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  • Writer's picturedanaevankaplan

Confirmations at the Temple

This is a brand new blog, so we may backtrack just a little bit until we can catch up. There’s been so much going on this past year. One event that I didn’t want to let pass was our confirmation service, which was held on Friday, June 10, 2016. Confirmation is a Judaic innovation pioneered by Reform Judaism in the early 1800s. At first, only boys were confirmed, but within a few years, it became common for girls to be confirmed as well, in Berlin in 1817 and Hamburg in 1818.

The main reason why Reform Judaism favors a confirmation service is that is promotes additional Jewish education for the young people. If they only have a bar or bat mitzvah, this would mean they would end their studies when they turn thirteen and they won’t be able to fully integrate the more abstract notions of religion that are so important. While confirmation only delays that conclusion by two years, it does give them a chance to study during a time when they are much more able to grasp religious concepts rather than just to learn words and actions by rote.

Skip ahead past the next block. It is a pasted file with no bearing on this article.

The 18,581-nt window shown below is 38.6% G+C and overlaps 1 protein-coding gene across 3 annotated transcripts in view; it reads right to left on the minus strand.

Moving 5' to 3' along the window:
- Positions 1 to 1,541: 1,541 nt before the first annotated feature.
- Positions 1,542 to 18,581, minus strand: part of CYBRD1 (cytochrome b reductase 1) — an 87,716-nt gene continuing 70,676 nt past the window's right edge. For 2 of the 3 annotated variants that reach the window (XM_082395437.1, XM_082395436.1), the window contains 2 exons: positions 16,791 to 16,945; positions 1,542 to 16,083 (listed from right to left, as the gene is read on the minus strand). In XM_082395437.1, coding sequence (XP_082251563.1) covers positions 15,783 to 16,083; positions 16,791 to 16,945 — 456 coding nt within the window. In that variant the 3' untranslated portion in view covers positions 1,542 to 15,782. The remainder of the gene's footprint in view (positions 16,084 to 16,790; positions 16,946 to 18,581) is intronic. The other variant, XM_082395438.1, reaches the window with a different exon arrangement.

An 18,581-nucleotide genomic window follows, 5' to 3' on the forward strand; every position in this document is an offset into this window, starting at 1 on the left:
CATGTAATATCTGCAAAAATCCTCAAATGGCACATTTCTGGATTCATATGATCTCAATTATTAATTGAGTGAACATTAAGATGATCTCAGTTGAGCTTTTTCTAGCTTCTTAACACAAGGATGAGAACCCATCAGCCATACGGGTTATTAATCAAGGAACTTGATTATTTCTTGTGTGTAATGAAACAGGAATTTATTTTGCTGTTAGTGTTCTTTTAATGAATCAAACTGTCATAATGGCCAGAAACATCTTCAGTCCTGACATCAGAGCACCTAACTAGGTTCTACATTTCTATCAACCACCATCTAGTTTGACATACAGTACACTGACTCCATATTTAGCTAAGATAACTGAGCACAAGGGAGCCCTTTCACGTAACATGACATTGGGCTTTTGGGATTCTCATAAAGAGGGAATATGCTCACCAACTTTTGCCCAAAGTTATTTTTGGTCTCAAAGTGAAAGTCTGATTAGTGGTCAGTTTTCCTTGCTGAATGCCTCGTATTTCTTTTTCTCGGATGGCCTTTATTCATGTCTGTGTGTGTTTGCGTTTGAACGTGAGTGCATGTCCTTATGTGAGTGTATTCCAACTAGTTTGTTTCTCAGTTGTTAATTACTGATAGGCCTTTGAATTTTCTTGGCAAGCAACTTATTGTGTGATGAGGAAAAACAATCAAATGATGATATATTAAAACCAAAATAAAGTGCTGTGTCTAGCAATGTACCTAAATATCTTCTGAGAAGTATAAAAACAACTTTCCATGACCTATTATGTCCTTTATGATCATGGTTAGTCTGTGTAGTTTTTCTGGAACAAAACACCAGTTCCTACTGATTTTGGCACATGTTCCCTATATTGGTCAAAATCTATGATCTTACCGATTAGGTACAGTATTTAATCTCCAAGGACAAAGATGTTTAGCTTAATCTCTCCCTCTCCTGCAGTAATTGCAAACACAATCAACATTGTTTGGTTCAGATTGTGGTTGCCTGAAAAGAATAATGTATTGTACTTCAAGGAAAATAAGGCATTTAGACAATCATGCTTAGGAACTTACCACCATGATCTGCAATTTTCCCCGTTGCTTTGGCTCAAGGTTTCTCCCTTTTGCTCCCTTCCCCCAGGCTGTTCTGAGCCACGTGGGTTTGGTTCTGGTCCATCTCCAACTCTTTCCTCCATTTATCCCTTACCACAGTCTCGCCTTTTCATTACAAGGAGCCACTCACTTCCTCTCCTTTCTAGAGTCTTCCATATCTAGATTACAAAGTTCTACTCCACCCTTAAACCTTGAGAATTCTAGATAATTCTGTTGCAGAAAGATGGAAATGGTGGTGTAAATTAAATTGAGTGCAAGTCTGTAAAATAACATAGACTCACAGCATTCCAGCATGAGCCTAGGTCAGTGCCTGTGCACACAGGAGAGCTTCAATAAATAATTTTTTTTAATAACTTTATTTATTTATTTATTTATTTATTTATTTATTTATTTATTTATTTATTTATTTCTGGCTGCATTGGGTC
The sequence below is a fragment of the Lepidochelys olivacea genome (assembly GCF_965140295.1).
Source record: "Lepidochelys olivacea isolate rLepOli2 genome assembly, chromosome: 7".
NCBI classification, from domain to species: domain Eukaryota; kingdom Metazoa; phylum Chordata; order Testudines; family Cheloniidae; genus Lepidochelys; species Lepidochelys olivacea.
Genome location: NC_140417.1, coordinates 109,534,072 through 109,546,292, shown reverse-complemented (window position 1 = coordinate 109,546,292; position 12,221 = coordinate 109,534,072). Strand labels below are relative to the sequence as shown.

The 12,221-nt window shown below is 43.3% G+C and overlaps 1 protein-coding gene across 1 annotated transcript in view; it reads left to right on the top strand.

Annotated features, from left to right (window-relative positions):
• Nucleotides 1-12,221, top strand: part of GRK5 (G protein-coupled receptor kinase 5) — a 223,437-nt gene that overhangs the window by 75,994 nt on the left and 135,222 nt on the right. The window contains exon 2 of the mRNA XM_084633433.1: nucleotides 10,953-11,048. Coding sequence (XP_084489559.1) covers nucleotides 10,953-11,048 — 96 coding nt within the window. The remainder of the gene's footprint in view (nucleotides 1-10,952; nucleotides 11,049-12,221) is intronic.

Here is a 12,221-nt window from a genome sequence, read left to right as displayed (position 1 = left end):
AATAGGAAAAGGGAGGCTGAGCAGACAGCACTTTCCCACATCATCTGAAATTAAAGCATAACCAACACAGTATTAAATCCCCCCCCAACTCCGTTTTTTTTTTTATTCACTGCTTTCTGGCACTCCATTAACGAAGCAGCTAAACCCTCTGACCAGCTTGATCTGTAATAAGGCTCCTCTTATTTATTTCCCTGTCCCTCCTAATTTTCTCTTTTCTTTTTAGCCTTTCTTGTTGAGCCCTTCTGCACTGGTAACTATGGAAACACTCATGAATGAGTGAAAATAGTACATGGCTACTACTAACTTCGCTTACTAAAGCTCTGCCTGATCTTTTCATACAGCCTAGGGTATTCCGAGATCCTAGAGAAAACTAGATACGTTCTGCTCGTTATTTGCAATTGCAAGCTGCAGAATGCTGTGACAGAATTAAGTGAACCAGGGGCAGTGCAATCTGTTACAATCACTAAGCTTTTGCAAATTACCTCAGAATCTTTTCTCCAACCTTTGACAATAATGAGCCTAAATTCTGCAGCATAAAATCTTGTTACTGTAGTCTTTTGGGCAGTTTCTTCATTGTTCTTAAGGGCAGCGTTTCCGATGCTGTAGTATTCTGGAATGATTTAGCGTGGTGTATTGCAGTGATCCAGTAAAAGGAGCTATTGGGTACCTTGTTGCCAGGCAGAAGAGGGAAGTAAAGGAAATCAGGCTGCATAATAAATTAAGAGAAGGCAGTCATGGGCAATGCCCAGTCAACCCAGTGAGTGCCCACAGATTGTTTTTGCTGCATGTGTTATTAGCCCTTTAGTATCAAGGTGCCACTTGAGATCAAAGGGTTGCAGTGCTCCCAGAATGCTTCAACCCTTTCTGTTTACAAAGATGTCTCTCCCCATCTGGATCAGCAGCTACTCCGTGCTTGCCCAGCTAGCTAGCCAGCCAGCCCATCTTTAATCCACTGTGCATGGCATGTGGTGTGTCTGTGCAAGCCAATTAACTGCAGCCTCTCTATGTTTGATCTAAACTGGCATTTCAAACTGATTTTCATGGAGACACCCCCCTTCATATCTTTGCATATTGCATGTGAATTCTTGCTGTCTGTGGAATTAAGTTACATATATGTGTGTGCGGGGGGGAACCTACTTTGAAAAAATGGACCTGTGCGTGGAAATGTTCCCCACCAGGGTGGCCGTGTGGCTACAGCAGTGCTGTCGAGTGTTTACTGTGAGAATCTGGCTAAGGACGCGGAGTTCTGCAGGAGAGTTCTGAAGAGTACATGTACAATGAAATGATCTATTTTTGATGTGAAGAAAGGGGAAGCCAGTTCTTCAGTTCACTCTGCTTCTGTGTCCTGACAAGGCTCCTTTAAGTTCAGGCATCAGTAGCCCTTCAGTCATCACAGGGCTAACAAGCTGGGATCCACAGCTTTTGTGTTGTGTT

This year, we had three confirmants: Leah Brown, Will Kinsella, and Jacob Holberg. Each of them spoke very nicely, giving a sermon which was interspersed throughout the ceremony. There was also a Torah reading in honor of the holiday of Shavuot, which remembers the giving of the Torah at Mount Sinai.

We had a bit of a problem in that the air conditioning was not functioning in the sanctuary, so I let the parents vote and they decided to move to the chapel, which turned out to be an excellent decision. The chapel was a more intimate space and the confirmation service had a special feeling because of the location.

I’m hoping that we can come up with a program that will keep our young people involved after confirmation. I’ve made a proposal, but it’s difficult because teenagers today are so over-programmed. They’re busy from early morning to late at night and it’s hard for them to find time to fit in other things, even things that are or should be very important. But, we’ll try our best and hopefully everything will work out well.

Photo Credits: Dr. Mark Brown

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